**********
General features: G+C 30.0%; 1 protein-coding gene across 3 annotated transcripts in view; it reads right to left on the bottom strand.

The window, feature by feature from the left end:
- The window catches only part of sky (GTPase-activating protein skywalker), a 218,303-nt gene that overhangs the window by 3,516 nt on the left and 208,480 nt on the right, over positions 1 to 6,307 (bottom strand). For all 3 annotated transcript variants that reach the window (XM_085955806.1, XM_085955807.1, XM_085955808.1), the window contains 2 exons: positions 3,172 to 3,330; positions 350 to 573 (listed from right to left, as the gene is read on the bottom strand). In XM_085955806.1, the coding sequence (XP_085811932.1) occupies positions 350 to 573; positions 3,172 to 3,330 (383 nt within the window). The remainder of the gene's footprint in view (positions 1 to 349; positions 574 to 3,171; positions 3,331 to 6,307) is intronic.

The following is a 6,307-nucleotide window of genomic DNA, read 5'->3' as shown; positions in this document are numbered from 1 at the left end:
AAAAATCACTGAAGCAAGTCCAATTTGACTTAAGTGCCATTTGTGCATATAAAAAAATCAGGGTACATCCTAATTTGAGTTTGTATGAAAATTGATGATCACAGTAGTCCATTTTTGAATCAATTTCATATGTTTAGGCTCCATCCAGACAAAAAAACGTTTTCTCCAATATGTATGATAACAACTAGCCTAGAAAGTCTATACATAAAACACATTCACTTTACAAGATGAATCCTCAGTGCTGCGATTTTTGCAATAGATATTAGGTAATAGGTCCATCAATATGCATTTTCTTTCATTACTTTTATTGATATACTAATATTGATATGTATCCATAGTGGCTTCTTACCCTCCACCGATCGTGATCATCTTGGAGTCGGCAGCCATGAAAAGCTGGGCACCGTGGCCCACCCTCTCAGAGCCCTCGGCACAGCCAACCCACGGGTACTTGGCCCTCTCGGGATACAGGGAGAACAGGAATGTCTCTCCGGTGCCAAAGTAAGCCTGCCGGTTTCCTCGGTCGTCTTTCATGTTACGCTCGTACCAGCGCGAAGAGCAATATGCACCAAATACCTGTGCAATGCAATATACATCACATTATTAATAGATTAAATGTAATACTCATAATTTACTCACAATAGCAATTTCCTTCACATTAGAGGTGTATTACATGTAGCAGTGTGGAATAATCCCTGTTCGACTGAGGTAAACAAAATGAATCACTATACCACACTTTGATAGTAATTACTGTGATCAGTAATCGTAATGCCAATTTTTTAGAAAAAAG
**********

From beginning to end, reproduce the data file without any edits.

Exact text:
General features: G+C 30.0%; 1 protein-coding gene across 3 annotated transcripts in view; it reads right to left on the bottom strand.

The window, feature by feature from the left end:
- The window catches only part of sky (GTPase-activating protein skywalker), a 218,303-nt gene that overhangs the window by 3,516 nt on the left and 208,480 nt on the right, over positions 1 to 6,307 (bottom strand). For all 3 annotated transcript variants that reach the window (XM_085955806.1, XM_085955807.1, XM_085955808.1), the window contains 2 exons: positions 3,172 to 3,330; positions 350 to 573 (listed from right to left, as the gene is read on the bottom strand). In XM_085955806.1, the coding sequence (XP_085811932.1) occupies positions 350 to 573; positions 3,172 to 3,330 (383 nt within the window). The remainder of the gene's footprint in view (positions 1 to 349; positions 574 to 3,171; positions 3,331 to 6,307) is intronic.

The following is a 6,307-nucleotide window of genomic DNA, read 5'->3' as shown; positions in this document are numbered from 1 at the left end:
AAAAATCACTGAAGCAAGTCCAATTTGACTTAAGTGCCATTTGTGCATATAAAAAAATCAGGGTACATCCTAATTTGAGTTTGTATGAAAATTGATGATCACAGTAGTCCATTTTTGAATCAATTTCATATGTTTAGGCTCCATCCAGACAAAAAAACGTTTTCTCCAATATGTATGATAACAACTAGCCTAGAAAGTCTATACATAAAACACATTCACTTTACAAGATGAATCCTCAGTGCTGCGATTTTTGCAATAGATATTAGGTAATAGGTCCATCAATATGCATTTTCTTTCATTACTTTTATTGATATACTAATATTGATATGTATCCATAGTGGCTTCTTACCCTCCACCGATCGTGATCATCTTGGAGTCGGCAGCCATGAAAAGCTGGGCACCGTGGCCCACCCTCTCAGAGCCCTCGGCACAGCCAACCCACGGGTACTTGGCCCTCTCGGGATACAGGGAGAACAGGAATGTCTCTCCGGTGCCAAAGTAAGCCTGCCGGTTTCCTCGGTCGTCTTTCATGTTACGCTCGTACCAGCGCGAAGAGCAATATGCACCAAATACCTGTGCAATGCAATATACATCACATTATTAATAGATTAAATGTAATACTCATAATTTACTCACAATAGCAATTTCCTTCACATTAGAGGTGTATTACATGTAGCAGTGTGGAATAATCCCTGTTCGACTGAGGTAAACAAAATGAATCACTATACCACACTTTGATAGTAATTACTGTGATCAGTAATCGTAATGCCAATTTTTTAGAAAAAAG